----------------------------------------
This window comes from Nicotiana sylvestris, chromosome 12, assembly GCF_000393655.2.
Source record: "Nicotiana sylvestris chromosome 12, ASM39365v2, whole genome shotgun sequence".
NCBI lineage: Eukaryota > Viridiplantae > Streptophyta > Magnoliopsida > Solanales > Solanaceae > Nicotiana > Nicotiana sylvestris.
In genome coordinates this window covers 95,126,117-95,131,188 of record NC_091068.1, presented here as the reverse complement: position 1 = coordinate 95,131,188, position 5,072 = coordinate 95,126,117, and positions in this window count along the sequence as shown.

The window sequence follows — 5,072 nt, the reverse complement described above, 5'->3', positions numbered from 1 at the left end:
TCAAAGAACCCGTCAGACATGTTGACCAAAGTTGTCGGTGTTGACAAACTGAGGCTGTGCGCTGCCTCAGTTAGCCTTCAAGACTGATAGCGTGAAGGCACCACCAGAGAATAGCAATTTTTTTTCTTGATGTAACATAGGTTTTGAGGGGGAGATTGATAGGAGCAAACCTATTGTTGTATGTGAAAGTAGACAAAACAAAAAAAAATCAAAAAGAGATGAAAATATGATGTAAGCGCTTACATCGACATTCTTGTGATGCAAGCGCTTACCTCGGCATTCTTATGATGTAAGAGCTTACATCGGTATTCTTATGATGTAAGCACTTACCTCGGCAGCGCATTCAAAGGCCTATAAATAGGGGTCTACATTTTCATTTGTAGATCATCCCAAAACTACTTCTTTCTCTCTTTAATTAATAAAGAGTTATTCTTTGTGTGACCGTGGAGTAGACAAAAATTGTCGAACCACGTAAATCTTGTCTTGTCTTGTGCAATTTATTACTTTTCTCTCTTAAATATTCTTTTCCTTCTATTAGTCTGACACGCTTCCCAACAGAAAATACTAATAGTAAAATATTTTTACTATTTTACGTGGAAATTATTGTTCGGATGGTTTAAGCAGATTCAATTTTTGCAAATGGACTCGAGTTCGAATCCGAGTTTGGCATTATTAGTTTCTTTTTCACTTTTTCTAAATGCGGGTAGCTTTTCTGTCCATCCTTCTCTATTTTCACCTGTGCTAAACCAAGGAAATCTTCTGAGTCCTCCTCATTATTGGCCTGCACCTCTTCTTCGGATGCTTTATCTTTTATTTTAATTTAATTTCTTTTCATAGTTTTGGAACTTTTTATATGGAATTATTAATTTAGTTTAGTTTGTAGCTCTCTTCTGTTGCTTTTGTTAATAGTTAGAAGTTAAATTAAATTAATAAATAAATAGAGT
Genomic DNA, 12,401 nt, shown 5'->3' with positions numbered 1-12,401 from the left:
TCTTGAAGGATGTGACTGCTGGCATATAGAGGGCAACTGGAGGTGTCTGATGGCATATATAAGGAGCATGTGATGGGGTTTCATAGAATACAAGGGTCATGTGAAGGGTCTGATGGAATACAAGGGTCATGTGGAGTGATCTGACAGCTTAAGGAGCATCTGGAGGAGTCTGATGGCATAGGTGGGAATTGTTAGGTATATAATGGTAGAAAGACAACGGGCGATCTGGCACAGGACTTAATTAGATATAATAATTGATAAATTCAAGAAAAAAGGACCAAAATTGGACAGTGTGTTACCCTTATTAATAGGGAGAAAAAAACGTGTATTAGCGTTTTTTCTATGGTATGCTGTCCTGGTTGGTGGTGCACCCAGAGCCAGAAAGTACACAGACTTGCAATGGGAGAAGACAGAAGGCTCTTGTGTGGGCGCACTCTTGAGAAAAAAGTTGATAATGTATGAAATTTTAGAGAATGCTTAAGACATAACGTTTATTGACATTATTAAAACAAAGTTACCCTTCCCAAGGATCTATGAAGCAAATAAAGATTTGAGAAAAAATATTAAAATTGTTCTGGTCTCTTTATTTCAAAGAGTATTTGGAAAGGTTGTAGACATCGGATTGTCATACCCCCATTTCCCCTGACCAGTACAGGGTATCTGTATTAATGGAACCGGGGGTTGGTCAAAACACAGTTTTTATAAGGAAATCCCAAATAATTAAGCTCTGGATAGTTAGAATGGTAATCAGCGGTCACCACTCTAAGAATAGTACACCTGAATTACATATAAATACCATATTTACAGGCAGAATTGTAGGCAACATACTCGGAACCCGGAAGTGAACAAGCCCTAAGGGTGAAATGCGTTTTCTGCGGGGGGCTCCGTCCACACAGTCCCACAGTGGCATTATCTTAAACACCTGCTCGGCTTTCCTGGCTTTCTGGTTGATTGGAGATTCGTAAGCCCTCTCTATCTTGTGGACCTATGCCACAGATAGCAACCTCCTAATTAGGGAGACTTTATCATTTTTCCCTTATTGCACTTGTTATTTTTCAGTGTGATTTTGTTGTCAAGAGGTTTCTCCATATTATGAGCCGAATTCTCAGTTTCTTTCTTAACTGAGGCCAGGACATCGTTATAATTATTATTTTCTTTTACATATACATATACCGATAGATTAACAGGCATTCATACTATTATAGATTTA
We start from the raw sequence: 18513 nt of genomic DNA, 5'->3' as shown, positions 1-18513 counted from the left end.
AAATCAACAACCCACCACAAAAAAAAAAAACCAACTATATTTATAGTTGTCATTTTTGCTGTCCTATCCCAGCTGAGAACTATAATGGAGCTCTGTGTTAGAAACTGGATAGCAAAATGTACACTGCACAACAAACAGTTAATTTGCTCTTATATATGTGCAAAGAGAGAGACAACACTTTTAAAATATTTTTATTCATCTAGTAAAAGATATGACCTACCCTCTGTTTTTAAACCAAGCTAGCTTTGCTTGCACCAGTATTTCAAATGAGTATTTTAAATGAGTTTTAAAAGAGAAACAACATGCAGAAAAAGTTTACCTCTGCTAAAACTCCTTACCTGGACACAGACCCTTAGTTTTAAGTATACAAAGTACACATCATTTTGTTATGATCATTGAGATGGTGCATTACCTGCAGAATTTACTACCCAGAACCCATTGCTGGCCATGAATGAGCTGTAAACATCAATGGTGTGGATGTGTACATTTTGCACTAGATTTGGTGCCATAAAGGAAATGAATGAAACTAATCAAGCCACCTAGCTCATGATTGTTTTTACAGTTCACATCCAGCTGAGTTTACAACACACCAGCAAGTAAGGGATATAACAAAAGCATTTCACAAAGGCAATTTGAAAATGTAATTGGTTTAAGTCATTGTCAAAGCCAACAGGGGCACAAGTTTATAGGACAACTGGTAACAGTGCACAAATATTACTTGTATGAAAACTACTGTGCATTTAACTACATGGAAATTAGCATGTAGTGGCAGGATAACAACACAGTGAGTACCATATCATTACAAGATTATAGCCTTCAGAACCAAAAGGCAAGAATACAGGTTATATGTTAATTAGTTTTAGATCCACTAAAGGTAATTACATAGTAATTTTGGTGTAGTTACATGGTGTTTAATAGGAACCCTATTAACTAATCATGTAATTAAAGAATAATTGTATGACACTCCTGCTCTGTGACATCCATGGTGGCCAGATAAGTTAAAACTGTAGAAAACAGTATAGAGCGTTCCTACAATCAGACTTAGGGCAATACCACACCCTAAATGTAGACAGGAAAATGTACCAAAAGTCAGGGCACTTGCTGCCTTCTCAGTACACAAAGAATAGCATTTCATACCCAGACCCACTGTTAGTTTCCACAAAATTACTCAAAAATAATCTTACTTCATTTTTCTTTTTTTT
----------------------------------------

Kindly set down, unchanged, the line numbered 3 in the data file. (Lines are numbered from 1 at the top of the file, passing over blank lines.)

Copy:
NCBI lineage: Eukaryota > Viridiplantae > Streptophyta > Magnoliopsida > Solanales > Solanaceae > Nicotiana > Nicotiana sylvestris.